Second City e.t.c.’s ‘Soul’ finds its groove

by LP Green, II

These days at Second City, items of technology have replaced spouses and lovers as the chief antagonist, just as those items of technology have replaced spouses and lovers in real life. Or become them.

In “Soul Brother, Where Art Thou?” — the well-stocked new revue at the Second City e.t.c. — the actor Eddie Mujica actually plays an emotionally manipulative iPhone who has a difficult conversation with his owner about preferring not to be turned off at any point, and certainly never forced merely to vibrate. In another moment, the apparent sudden death of a precious Apple product results in a New Orleans-style funeral for the device. There is a quick-fire noting of that most hellish of workplace mistakes: accidentally hitting “reply all.” And then there is the baring of the heart, the go-for-broke declaration: “I love you more than Netflix.”

These are great ideas, each sketch cut a little too short, actually, in a funny show (directed by Anthony LeBlanc) that has a habit of ending sketches when they still have gas. That’s always far preferable to the other extreme, but you still wish LeBlanc and his cast sometimes probed in more depth and with more confidence in their ability to sustain. After laughing at that Netflix line, I kept thinking about what loving someone more than Netflix might actually involve, never mind how the heck that DVD-in-the-mail company suddenly ascended to so lofty a spot in the zeitgeist.

After a weak few opening minutes, “Soul Brother” settles nicely into its speedy groove and is one of those Second City Shows that feels as if it has a lot of stuff, disparate stuff, at which to laugh.

The e.t.c. has been shaken up a bit, with newcomers Rashawn Nadine Scott, Lisa Beasley and Scott Morehead all added to the returning Carisa Barreca, Tim Ryder and Mujica. It’s also worth noting that “Soul Brother” is one of very few revues in the long history of Second City to be directed by an African-American, which adds some resonance to the clever title.

Now Second City has to work on diversifying its audiences. At one point Friday night, Beasley, performing an old-school sketch in which performers look in the mirror for their reflection and find an audience member, said something like this: “In all the weeks I’ve been doing this with you guys, I’ve never looked out at someone who looks like me.” Friday, she did. The emotionally resonant Beasley, who had an interesting sadness about her throughout the night, seemed quite verklempt.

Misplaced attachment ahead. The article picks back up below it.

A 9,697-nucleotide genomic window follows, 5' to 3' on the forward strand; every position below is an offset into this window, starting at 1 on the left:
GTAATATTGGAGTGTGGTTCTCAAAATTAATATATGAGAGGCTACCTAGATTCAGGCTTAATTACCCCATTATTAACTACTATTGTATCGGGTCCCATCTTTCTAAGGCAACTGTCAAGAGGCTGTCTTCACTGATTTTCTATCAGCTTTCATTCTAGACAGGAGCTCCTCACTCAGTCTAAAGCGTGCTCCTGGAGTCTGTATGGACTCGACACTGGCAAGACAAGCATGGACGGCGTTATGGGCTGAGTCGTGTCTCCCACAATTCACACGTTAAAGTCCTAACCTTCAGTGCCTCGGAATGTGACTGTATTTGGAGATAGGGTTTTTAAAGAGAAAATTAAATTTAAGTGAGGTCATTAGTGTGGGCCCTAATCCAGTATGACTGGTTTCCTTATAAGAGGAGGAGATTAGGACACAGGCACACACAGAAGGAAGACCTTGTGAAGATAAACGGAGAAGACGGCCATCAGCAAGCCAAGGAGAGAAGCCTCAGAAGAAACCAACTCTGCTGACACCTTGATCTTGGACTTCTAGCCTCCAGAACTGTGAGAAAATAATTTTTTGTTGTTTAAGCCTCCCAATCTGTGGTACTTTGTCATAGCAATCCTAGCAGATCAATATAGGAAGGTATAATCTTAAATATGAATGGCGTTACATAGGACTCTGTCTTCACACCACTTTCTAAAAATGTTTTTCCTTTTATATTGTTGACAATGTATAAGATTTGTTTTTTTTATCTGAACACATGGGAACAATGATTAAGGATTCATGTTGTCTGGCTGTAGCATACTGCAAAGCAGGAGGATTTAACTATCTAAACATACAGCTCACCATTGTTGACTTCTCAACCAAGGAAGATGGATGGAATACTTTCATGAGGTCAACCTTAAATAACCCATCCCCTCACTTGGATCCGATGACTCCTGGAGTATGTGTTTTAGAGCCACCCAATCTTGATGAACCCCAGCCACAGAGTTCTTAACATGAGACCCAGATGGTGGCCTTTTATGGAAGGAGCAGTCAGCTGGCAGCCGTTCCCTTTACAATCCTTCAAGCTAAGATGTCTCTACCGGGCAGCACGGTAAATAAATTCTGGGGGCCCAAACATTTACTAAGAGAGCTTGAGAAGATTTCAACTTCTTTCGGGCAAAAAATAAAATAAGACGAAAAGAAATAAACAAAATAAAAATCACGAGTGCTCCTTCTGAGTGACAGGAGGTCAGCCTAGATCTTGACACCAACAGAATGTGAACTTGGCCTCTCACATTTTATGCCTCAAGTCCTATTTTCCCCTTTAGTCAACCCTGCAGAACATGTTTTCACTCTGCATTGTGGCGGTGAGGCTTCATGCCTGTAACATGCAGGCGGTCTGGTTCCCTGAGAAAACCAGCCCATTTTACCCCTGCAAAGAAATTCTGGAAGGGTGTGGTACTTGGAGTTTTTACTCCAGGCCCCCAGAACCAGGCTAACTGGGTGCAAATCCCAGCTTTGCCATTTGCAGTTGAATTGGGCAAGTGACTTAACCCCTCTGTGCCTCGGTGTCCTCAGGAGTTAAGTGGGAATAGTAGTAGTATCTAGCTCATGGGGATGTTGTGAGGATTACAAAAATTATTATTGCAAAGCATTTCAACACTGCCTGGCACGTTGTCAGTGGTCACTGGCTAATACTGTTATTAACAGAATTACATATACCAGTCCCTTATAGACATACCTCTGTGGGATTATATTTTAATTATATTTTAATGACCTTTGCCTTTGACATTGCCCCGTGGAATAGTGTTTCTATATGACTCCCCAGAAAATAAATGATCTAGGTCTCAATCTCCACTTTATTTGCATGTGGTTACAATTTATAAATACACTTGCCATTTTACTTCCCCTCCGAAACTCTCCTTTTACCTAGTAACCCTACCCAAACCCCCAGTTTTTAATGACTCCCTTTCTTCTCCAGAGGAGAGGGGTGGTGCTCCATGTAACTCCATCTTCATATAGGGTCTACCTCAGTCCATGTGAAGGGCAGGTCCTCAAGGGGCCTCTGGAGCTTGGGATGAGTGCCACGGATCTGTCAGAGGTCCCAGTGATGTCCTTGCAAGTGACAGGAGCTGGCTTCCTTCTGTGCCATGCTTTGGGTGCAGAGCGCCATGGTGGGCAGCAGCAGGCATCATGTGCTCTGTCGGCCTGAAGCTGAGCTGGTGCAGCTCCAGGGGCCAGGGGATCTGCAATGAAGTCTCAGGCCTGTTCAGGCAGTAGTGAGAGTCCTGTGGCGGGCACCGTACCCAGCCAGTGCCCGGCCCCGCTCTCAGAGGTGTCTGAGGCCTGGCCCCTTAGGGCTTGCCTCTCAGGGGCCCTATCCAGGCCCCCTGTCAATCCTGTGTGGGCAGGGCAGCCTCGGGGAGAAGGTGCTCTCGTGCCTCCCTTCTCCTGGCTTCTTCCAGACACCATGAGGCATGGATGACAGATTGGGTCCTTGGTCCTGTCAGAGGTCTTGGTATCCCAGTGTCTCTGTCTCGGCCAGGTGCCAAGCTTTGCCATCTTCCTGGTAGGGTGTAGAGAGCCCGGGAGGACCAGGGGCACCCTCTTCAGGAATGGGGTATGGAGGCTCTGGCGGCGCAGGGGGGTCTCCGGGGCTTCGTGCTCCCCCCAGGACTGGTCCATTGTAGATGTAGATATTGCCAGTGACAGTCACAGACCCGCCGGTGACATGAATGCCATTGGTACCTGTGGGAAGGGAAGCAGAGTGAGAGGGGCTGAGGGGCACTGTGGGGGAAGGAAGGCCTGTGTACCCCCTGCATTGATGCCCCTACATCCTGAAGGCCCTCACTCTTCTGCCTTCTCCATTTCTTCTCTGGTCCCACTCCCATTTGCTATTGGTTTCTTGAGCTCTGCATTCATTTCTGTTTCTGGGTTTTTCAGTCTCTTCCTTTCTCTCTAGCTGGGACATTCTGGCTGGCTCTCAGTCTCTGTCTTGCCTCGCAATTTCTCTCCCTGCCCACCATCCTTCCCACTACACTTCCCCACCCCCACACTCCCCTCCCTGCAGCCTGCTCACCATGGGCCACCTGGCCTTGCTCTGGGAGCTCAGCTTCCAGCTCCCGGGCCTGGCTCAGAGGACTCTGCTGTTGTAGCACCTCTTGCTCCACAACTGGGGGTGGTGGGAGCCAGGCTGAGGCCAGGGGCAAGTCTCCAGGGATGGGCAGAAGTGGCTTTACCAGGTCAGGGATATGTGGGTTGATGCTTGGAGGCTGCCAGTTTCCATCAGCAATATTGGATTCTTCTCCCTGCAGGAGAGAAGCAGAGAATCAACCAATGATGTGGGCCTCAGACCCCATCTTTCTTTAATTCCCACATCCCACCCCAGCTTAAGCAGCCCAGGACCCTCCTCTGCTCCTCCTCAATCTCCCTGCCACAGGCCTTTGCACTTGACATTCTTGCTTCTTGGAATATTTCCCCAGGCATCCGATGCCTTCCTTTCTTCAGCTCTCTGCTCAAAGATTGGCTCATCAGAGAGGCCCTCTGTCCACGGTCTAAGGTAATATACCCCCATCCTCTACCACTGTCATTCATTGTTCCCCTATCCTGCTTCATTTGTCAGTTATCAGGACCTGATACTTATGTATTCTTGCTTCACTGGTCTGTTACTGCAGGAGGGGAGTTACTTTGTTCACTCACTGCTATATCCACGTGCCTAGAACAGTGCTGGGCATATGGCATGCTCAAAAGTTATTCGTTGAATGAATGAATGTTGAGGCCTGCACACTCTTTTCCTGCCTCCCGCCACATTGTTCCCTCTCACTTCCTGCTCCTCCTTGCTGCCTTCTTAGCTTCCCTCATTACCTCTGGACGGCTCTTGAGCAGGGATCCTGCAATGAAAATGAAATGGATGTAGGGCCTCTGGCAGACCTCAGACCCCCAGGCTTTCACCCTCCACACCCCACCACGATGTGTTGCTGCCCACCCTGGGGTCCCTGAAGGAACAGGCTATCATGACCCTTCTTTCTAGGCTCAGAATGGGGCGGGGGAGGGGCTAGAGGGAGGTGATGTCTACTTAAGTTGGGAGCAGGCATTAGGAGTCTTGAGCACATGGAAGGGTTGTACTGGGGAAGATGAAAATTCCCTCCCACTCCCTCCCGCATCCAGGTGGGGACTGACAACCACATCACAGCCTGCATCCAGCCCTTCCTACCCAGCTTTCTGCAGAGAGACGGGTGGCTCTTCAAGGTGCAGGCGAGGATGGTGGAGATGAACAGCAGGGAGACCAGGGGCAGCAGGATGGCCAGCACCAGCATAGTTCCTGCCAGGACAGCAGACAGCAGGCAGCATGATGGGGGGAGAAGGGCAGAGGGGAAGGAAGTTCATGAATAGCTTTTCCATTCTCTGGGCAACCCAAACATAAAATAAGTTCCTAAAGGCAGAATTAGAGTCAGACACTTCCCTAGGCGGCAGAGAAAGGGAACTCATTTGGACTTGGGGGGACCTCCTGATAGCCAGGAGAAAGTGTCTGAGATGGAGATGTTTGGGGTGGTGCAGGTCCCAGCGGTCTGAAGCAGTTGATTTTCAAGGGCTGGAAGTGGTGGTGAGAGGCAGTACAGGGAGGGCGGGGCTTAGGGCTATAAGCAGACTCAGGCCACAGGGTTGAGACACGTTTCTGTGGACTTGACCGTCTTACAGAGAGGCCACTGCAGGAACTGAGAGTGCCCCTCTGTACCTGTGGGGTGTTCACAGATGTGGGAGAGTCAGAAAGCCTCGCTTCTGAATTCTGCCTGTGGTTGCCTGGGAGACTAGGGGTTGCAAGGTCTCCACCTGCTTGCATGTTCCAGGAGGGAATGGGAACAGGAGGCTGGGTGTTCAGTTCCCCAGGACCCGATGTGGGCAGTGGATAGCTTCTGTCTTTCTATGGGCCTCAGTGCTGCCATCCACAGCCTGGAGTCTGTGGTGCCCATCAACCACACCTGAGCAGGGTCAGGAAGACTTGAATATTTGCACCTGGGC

Scott and Beasley combine for the show’s most interesting sketch. At the beginning, Scott utters the most notorious of the racial epithets, which, predictably, causes a frisson to descend on the room. “Some of you didn’t like that,” she says, playing an African-American man on the streets of Chicago. “It’s just a word we can say and you can’t. But you get to say things we can’t. Like ‘I can’t breathe, officer.'”

Scott came to the fore at Second City after appearing in its superb collaboration with Hubbard Street Dance Chicago, “The Art of Falling.” Her persona is, thankfully, a long way removed from the theater’s progression over the last couple of years toward a certain camera-ready, fake-news, “Daily Show” look. Aside from diversifying its cast — and this is a diverse cast in every way — Second City shows always work best when one or two of the performers can be credibly working class. For it’s often forgotten that class is as important a part of this work as race; it’s behind much of the potential material. Scott brings that class mobility to the party, along with a certain moral authority and some fearless physicality. It will be interesting to see what the business decides to offer her, in Chicago and beyond.

Her show offers plenty more. Mujica dominates a funny piece set in the cruise-friendly Cuba of the future, wherein Cubans note the irony of Americans now going there. On a boat. A concussion-plagued NFL commercial reminds us all to “keep the violence on the field.” And then there’s the unleashing of technology on the audience.

On the video monitors on the stage we see a collage of information about a pair of random audience members, culled from merely their names and making the point that a few improvisers with an Internet connection and access to Google Images can find out everything about you in seconds. Life-hacking is not a new idea at Second City, but it lands especially well here such that it’s not so much “Soul Brother, Where Art Thou?” as “Soul Brother, We Got Your Number.”

By Chris Jones

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